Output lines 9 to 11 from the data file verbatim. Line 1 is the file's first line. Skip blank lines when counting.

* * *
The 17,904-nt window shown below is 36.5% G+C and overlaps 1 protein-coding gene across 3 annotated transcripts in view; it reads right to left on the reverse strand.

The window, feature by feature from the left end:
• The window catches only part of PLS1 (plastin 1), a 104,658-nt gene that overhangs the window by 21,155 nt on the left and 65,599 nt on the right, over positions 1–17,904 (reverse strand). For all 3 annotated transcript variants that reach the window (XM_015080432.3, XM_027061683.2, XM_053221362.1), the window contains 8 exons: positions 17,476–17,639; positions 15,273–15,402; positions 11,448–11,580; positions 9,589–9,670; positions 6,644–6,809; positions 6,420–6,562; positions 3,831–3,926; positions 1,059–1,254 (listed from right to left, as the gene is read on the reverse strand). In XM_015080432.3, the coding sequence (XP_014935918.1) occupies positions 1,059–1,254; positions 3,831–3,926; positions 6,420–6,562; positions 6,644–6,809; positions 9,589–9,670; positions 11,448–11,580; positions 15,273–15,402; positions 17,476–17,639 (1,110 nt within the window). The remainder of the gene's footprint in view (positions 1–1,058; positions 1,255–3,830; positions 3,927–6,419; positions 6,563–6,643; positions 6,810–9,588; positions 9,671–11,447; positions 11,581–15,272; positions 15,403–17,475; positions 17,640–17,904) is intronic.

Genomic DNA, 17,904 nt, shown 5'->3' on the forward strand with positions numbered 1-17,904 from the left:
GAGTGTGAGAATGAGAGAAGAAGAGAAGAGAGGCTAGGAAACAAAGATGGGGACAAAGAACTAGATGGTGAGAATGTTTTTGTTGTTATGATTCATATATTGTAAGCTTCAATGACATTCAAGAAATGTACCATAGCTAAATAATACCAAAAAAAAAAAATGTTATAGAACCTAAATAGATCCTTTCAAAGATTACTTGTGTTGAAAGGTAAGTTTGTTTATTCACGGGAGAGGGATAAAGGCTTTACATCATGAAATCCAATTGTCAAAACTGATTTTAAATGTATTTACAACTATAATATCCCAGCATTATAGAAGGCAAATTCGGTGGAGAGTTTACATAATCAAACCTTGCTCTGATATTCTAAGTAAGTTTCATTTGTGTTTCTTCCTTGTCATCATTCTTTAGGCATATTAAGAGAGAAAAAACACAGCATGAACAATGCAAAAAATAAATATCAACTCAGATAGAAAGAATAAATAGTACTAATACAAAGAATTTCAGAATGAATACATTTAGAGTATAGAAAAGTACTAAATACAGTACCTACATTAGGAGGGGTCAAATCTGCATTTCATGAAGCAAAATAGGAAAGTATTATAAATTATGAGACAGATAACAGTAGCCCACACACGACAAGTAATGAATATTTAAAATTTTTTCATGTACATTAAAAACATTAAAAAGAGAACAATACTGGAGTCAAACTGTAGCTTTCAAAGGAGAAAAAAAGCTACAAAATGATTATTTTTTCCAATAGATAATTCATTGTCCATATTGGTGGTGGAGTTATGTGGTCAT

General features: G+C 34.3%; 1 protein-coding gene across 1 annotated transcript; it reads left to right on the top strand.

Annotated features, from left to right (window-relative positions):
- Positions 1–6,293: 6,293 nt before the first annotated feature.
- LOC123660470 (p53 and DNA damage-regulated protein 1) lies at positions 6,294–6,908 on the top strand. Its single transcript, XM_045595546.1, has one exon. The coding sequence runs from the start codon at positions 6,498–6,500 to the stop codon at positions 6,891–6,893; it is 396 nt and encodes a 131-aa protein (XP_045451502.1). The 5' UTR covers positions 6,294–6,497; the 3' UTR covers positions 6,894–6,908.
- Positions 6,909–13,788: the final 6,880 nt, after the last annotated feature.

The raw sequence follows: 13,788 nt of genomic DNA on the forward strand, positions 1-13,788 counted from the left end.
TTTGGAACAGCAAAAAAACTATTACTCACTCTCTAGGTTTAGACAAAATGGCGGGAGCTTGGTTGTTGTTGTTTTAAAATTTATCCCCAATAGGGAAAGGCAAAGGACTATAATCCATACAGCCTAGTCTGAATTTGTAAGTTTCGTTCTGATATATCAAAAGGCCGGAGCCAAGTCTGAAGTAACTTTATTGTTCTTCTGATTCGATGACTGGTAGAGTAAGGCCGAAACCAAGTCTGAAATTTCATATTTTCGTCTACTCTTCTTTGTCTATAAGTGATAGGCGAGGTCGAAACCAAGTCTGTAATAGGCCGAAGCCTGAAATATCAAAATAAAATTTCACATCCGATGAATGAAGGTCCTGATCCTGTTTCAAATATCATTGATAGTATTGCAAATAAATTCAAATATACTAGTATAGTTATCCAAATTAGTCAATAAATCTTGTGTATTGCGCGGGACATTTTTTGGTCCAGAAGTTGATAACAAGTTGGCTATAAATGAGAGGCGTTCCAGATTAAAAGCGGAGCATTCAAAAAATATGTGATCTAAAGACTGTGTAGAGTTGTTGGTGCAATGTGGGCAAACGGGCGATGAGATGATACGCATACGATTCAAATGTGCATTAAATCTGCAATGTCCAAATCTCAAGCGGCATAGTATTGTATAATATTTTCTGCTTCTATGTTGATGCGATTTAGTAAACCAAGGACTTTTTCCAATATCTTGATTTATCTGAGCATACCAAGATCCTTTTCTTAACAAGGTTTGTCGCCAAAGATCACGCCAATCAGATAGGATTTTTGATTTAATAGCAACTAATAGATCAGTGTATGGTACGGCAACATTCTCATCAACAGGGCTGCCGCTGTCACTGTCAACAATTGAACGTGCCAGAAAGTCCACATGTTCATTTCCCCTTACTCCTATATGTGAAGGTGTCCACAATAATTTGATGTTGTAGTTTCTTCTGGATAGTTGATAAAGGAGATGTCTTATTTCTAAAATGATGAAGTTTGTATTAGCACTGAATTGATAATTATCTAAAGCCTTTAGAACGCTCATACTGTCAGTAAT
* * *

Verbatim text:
- LOC123660470 (p53 and DNA damage-regulated protein 1) lies at positions 6,294–6,908 on the top strand. Its single transcript, XM_045595546.1, has one exon. The coding sequence runs from the start codon at positions 6,498–6,500 to the stop codon at positions 6,891–6,893; it is 396 nt and encodes a 131-aa protein (XP_045451502.1). The 5' UTR covers positions 6,294–6,497; the 3' UTR covers positions 6,894–6,908.
- Positions 6,909–13,788: the final 6,880 nt, after the last annotated feature.

The raw sequence follows: 13,788 nt of genomic DNA on the forward strand, positions 1-13,788 counted from the left end.